If you live in Milwaukee Wisconsin or anywhere nearby, you know that snow, ice and cold temperatures are a seasonal reality. Though we sometimes might curse the cold and snow for interfering with our drive to and from work, it can cause some problems with our homes, too. Where there is significant snowfall, ice dams can follow.
What Is an Ice Dam?
When ice stops melted snow from safely flowing off the roof, it is known as an ice dam. Just like a dam on a river or a lake, the ice holds back a reservoir of water, which will eventually freeze when temperatures drop again. This refreezing results in a larger dam that can stop even more water from flowing to the ground. Because of this, the water could end up seeping into your home instead, causing damage and mold to your walls, attic, insulation and more. As if that weren’t enough, the weight of the ice can grow so great, part of the roof could collapse.
How Does Insurance Help?
If your home is damaged by an ice dam, your homeowners insurance policy will likely cover the costs associated with repairs to the interior, exterior and structure. Additionally, if the ice dam that caused the damage is still present, the policy may also cover its removal. If there is an ice dam on your home and it has not yet caused damage, insurance views it as the responsibility of the homeowner to remove it or have it removed.
How Can I Remove and Prevent Ice Dams?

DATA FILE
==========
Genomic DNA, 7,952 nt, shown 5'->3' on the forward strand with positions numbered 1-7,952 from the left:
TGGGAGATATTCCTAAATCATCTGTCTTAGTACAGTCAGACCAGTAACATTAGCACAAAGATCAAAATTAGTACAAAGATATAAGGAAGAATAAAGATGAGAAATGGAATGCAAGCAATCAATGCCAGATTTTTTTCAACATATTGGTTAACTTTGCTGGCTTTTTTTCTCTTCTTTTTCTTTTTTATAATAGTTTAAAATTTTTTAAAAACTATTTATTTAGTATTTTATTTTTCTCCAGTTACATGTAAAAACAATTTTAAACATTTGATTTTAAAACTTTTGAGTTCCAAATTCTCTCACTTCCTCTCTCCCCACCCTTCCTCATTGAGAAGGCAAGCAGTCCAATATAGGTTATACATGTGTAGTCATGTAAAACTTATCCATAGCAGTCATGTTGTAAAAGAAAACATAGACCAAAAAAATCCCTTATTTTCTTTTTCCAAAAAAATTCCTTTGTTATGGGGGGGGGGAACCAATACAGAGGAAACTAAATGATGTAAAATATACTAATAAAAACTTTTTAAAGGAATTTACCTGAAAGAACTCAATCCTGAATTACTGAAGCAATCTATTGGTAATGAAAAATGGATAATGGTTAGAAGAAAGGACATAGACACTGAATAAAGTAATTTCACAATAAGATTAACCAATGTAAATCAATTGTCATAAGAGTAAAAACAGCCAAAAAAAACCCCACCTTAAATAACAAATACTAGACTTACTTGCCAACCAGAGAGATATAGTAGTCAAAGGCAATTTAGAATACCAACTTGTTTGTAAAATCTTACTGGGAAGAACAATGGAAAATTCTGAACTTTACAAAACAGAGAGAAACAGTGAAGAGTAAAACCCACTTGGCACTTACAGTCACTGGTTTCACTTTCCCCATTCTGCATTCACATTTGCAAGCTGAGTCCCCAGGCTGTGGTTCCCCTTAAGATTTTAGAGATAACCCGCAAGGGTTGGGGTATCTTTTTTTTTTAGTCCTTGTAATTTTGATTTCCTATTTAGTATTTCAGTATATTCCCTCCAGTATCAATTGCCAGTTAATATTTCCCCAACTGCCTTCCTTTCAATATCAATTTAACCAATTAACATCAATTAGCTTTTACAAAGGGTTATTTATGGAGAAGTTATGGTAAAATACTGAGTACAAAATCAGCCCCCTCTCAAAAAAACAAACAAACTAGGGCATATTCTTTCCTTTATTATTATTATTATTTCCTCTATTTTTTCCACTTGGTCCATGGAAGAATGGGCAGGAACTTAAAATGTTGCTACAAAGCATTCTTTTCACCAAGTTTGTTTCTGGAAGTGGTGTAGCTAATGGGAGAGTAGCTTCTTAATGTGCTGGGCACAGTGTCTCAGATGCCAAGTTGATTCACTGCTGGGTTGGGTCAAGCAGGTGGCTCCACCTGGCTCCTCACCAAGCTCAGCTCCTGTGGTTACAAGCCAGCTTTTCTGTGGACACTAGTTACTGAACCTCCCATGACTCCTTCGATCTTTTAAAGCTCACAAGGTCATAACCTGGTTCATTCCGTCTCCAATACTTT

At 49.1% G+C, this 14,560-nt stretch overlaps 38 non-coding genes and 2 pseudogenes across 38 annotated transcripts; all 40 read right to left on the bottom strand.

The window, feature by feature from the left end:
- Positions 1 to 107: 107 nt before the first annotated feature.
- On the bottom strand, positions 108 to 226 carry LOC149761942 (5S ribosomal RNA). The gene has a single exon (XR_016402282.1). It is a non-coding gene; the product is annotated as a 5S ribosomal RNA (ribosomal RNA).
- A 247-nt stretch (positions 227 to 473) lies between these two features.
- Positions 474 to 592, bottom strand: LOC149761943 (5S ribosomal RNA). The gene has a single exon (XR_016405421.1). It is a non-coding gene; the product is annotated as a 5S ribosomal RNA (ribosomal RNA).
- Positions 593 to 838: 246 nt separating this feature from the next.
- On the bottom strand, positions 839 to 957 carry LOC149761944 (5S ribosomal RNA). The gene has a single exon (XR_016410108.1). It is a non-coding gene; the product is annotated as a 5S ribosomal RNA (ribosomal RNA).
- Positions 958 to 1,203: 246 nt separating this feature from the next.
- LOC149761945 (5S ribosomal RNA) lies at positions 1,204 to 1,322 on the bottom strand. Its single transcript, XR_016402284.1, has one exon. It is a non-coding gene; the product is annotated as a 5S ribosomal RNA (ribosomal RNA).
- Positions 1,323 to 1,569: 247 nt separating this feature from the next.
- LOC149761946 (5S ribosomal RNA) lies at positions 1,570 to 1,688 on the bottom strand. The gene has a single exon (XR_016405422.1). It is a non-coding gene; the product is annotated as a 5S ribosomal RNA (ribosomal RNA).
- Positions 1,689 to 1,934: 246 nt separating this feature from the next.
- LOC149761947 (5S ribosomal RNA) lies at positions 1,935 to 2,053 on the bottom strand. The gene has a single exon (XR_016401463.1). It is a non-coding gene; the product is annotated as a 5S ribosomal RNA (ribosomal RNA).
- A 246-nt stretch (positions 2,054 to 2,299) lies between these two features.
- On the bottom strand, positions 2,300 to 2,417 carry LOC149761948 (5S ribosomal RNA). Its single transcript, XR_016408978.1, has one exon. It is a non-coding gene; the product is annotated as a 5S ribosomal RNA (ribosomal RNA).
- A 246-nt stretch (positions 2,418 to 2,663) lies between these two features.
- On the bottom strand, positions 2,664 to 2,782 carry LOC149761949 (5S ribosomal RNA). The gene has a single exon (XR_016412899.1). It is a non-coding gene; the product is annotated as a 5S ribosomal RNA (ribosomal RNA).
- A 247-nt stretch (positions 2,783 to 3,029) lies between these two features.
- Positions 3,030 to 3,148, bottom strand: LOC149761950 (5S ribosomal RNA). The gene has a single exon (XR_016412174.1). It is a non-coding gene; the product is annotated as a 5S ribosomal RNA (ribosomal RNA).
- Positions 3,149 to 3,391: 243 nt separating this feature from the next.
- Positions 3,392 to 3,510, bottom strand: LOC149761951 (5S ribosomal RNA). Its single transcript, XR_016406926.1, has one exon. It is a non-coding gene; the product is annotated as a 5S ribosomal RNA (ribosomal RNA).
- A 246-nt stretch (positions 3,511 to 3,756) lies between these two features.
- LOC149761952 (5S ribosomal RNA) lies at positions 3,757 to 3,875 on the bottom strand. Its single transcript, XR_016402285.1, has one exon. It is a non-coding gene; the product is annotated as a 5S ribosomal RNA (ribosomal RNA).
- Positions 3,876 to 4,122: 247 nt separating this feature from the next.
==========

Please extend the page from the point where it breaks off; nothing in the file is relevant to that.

It’s much easier to prevent ice dams before they happen, than to have them removed later on. Fortunately, ice dams and the destruction they cause can mostly be avoided by taking a few precautions:
- Ensure that roof is properly insulated and the attic well ventilated.
- Regularly remove debris from gutters so runoff can flow.
- During the cold months, remove snow from the roof once it reaches 6 inches in depth using a roof rake or a shovel.
If you weren’t as proactive as you should have been, and an ice dam does form, it’s best to remove it as soon as possible to ward off potential damage. Begin by removing the snow from your eaves with a roof rake or shovel, or hire a professional to do it for you if you’re not up to the task. Keep in mind that it’s dangerous to climb upon an icy roof, so if you’re not up to the challenge, opt to have it hired out. Once cleared, the roof may warm up enough to melt the dam itself. If not, If not, you may need to lightly chip away at the ice, and apply some “ice melt”, to open up a channel for the melting snow to escape.
When you think disasters that can happen to your home, you probably don’t think about slow growing ice as being a problem. However, ice dams can be just as damaging as a violent storm. Ensure you have the proper insurance coverage, be vigilant with your prevention efforts, and remove an ice dam swiftly if you spot one. You could just save yourself a lot of work and frustration in the end.